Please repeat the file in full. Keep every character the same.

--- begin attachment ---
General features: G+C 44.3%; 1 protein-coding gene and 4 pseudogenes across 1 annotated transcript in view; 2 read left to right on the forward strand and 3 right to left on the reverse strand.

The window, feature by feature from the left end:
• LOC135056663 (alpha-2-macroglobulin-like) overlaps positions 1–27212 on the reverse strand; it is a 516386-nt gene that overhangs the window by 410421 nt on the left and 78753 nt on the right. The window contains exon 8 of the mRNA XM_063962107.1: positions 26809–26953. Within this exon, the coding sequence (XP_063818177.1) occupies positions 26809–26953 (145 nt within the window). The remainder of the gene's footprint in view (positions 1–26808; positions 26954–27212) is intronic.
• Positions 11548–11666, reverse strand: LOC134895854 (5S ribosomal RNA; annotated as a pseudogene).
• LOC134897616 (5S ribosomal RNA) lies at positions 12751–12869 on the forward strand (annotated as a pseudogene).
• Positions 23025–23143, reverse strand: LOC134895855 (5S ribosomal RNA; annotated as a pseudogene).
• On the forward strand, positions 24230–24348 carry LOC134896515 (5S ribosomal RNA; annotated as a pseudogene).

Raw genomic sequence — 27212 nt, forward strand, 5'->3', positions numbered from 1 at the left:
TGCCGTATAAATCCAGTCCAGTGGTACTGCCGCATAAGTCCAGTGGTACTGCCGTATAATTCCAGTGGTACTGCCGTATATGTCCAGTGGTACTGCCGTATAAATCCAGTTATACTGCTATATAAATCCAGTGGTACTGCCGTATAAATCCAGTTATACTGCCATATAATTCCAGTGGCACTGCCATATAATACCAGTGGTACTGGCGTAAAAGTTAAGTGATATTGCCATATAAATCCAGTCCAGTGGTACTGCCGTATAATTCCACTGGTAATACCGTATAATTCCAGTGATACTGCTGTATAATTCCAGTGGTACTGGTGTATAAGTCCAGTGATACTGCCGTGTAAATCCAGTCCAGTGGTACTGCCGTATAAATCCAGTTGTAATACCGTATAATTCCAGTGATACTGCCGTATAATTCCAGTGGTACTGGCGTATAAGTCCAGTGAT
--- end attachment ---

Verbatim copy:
General features: G+C 44.3%; 1 protein-coding gene and 4 pseudogenes across 1 annotated transcript in view; 2 read left to right on the forward strand and 3 right to left on the reverse strand.

The window, feature by feature from the left end:
• LOC135056663 (alpha-2-macroglobulin-like) overlaps positions 1–27212 on the reverse strand; it is a 516386-nt gene that overhangs the window by 410421 nt on the left and 78753 nt on the right. The window contains exon 8 of the mRNA XM_063962107.1: positions 26809–26953. Within this exon, the coding sequence (XP_063818177.1) occupies positions 26809–26953 (145 nt within the window). The remainder of the gene's footprint in view (positions 1–26808; positions 26954–27212) is intronic.
• Positions 11548–11666, reverse strand: LOC134895854 (5S ribosomal RNA; annotated as a pseudogene).
• LOC134897616 (5S ribosomal RNA) lies at positions 12751–12869 on the forward strand (annotated as a pseudogene).
• Positions 23025–23143, reverse strand: LOC134895855 (5S ribosomal RNA; annotated as a pseudogene).
• On the forward strand, positions 24230–24348 carry LOC134896515 (5S ribosomal RNA; annotated as a pseudogene).

Raw genomic sequence — 27212 nt, forward strand, 5'->3', positions numbered from 1 at the left:
TGCCGTATAAATCCAGTCCAGTGGTACTGCCGCATAAGTCCAGTGGTACTGCCGTATAATTCCAGTGGTACTGCCGTATATGTCCAGTGGTACTGCCGTATAAATCCAGTTATACTGCTATATAAATCCAGTGGTACTGCCGTATAAATCCAGTTATACTGCCATATAATTCCAGTGGCACTGCCATATAATACCAGTGGTACTGGCGTAAAAGTTAAGTGATATTGCCATATAAATCCAGTCCAGTGGTACTGCCGTATAATTCCACTGGTAATACCGTATAATTCCAGTGATACTGCTGTATAATTCCAGTGGTACTGGTGTATAAGTCCAGTGATACTGCCGTGTAAATCCAGTCCAGTGGTACTGCCGTATAAATCCAGTTGTAATACCGTATAATTCCAGTGATACTGCCGTATAATTCCAGTGGTACTGGCGTATAAGTCCAGTGAT